VR Education is a virtual reality (VR) software and technology group based in Waterford, Ireland. Dedicated to transforming the delivery methods of education and corporate training by utilising VR technologies, VR Education delivers a fully-immersive virtual learning experience. The group’s core focus is on the development and commercialisation of its online virtual social learning and presentation platform called ENGAGE, which provides a platform for creating, sharing and delivering proprietary and third-party VR content for educational and corporate training purposes.
In addition to the ongoing development of the ENGAGE platform, the group has also built two downloadable showcase VR experiences – the award-winning Apollo 11 VR experience and the Titanic VR experience. In March 2018, VR Education listed on the AIM market of the London Stock Exchange and on the Enterprise Securities Market, a market regulated by Euronext Dublin.
ENGAGE allows any interactive virtual environment to be created, whether it be a replication of a real-world workspace or a place in which it would be impossible, dangerous or cost prohibitive to visit in real life, such as the bottom of the ocean, the surface of Mars, a disaster zone, ancient Rome, an architectural model, an artist’s 3D painting, or even a journey into the human body.
“ENGAGE leverages the presence-inducing power of VR to enable us to learn experientially as we do in the physical world, resulting in increased retention of information and accelerated skill acquisition,” said David Whelan, CEO & Founder, Immersive VR Education. “Companies can save time and money by reducing travel and can avoid the enormous expense associated with using real-world physical assets and locations.”
Designing a human-centered platform
Whelan explained that there are a number of reasons why the company has attracted several US clients, but primarily it’s because VR Education has successfully designed a human-centered platform, that enables users to interact with each other experientially, in much the same way we would in the real world.
“Clients have stated that our down-to-earth, friendly and supportive approach is appreciated as they make pioneering steps into this new frontier of immersive technology,” said Whelan. “I’m sure it’s apparent how genuinely excited we are to work together with partners, who are providing us with amazing use cases that make our technology shine.”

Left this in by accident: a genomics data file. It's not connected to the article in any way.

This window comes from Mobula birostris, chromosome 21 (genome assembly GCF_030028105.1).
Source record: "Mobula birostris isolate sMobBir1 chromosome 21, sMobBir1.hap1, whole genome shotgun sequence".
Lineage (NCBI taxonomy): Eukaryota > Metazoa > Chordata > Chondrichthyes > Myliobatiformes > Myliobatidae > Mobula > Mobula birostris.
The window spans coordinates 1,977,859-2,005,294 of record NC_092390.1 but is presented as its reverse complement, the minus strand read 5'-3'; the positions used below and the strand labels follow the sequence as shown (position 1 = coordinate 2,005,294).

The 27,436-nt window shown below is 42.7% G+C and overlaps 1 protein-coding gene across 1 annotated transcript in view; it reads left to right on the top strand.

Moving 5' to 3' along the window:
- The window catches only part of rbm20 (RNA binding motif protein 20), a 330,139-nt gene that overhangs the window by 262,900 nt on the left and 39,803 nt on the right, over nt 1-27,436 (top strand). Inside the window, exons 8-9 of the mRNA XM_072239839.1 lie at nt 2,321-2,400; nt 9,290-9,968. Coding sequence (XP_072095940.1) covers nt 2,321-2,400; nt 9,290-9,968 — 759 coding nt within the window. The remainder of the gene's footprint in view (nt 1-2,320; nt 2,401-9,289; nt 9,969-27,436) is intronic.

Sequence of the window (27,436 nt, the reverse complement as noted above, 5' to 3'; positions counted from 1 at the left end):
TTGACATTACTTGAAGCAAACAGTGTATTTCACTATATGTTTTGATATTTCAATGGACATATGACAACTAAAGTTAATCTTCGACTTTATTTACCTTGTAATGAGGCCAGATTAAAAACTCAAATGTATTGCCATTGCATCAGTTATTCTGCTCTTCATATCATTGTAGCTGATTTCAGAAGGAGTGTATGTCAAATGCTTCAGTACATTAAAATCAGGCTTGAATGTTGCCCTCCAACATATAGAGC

For example, Shenandoah University is using ENGAGE with a partner to train intellectually-challenged clients in job interview skills. One of the clients rarely communicates vocally but when he logged into ENGAGE via an embodied avatar, he shocked everybody when he completely opened up, bringing tears to those who witnessed the transformation.
Additionally, Shenandoah University is immersing itself in the worlds of virtual and augmented technology by creating Virginia’s first bachelor’s degrees in Virtual Reality Design. Shenandoah’s majors uniquely bring a human element to virtual reality by preparing live actors to provide training for various industries using virtual reality. Student developers will build content for the simulations. Shenandoah intends to be a hub for virtual reality development and education, and these majors will allow Shenandoah graduates to lead the growing AR/VR industry and whatever its successors may be, for years and years to come.
VR Education’s Irish Advantage
When asked why he thinks Irish companies are seen as world-class technology providers, Whelan explained he believes that Irish companies benefit from strong state support, which enables them to invest in the necessary R&D to develop products and services that can compete and excel on the world stage. This support allows Irish companies to work in a collaborative environment where commercial, educational and Governmental entities work in tandem towards a common goal. The Innovation 2020 strategy on R&D, science and technology is a perfect example for this – aiming for Ireland to become a Global Innovation Leader.
“For our industry, in particular, the future is bright for the Irish workforce that will be emerging over the next few years, because currently, over 30% of all students are enrolled in science, technology, engineering and math (STEM) courses,” said Whelan. This is an excellent foundation for the future of technology and business, and Ireland will continue to lead the way.”